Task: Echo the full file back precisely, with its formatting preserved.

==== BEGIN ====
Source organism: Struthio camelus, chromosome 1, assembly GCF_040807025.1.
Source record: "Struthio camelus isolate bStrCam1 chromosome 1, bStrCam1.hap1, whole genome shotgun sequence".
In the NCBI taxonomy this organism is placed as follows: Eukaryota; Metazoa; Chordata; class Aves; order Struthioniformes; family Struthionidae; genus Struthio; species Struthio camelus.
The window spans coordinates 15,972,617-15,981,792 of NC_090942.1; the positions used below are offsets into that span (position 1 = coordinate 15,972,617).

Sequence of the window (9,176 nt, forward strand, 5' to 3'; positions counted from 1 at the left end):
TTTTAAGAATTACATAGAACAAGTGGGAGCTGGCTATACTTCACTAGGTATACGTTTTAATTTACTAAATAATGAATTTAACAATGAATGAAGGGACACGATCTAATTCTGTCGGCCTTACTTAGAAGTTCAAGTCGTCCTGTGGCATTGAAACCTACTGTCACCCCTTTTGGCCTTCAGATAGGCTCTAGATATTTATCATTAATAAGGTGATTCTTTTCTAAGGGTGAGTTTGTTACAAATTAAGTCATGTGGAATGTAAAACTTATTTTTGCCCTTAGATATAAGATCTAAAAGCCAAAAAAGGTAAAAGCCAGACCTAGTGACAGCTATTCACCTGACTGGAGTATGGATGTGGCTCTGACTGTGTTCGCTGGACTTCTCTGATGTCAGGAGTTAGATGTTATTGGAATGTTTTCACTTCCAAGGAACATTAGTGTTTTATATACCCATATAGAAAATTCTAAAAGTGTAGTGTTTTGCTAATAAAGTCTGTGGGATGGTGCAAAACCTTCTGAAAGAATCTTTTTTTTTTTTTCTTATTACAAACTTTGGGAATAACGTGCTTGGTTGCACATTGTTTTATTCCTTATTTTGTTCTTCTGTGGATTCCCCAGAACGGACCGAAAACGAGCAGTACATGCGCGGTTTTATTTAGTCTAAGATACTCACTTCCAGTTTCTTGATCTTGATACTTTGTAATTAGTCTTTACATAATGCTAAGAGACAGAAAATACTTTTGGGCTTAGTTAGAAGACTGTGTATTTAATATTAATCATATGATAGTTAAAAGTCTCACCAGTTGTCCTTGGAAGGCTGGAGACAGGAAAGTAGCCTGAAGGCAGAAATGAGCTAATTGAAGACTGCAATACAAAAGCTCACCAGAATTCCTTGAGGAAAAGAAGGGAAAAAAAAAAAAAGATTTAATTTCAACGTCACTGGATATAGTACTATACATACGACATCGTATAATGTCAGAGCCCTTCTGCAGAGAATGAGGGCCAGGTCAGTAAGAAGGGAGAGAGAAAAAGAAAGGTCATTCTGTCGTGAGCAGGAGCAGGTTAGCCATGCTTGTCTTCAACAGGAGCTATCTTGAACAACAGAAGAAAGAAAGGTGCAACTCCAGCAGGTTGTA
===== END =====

Source organism: Struthio camelus, chromosome 1, assembly GCF_040807025.1.
Source record: "Struthio camelus isolate bStrCam1 chromosome 1, bStrCam1.hap1, whole genome shotgun sequence".
In the NCBI taxonomy this organism is placed as follows: Eukaryota; Metazoa; Chordata; class Aves; order Struthioniformes; family Struthionidae; genus Struthio; species Struthio camelus.
The window spans coordinates 15,972,617-15,981,792 of NC_090942.1; the positions used below are offsets into that span (position 1 = coordinate 15,972,617).

Sequence of the window (9,176 nt, forward strand, 5' to 3'; positions counted from 1 at the left end):
TTTTAAGAATTACATAGAACAAGTGGGAGCTGGCTATACTTCACTAGGTATACGTTTTAATTTACTAAATAATGAATTTAACAATGAATGAAGGGACACGATCTAATTCTGTCGGCCTTACTTAGAAGTTCAAGTCGTCCTGTGGCATTGAAACCTACTGTCACCCCTTTTGGCCTTCAGATAGGCTCTAGATATTTATCATTAATAAGGTGATTCTTTTCTAAGGGTGAGTTTGTTACAAATTAAGTCATGTGGAATGTAAAACTTATTTTTGCCCTTAGATATAAGATCTAAAAGCCAAAAAAGGTAAAAGCCAGACCTAGTGACAGCTATTCACCTGACTGGAGTATGGATGTGGCTCTGACTGTGTTCGCTGGACTTCTCTGATGTCAGGAGTTAGATGTTATTGGAATGTTTTCACTTCCAAGGAACATTAGTGTTTTATATACCCATATAGAAAATTCTAAAAGTGTAGTGTTTTGCTAATAAAGTCTGTGGGATGGTGCAAAACCTTCTGAAAGAATCTTTTTTTTTTTTTCTTATTACAAACTTTGGGAATAACGTGCTTGGTTGCACATTGTTTTATTCCTTATTTTGTTCTTCTGTGGATTCCCCAGAACGGACCGAAAACGAGCAGTACATGCGCGGTTTTATTTAGTCTAAGATACTCACTTCCAGTTTCTTGATCTTGATACTTTGTAATTAGTCTTTACATAATGCTAAGAGACAGAAAATACTTTTGGGCTTAGTTAGAAGACTGTGTATTTAATATTAATCATATGATAGTTAAAAGTCTCACCAGTTGTCCTTGGAAGGCTGGAGACAGGAAAGTAGCCTGAAGGCAGAAATGAGCTAATTGAAGACTGCAATACAAAAGCTCACCAGAATTCCTTGAGGAAAAGAAGGGAAAAAAAAAAAAAGATTTAATTTCAACGTCACTGGATATAGTACTATACATACGACATCGTATAATGTCAGAGCCCTTCTGCAGAGAATGAGGGCCAGGTCAGTAAGAAGGGAGAGAGAAAAAGAAAGGTCATTCTGTCGTGAGCAGGAGCAGGTTAGCCATGCTTGTCTTCAACAGGAGCTATCTTGAACAACAGAAGAAAGAAAGGTGCAACTCCAGCAGGTTGTA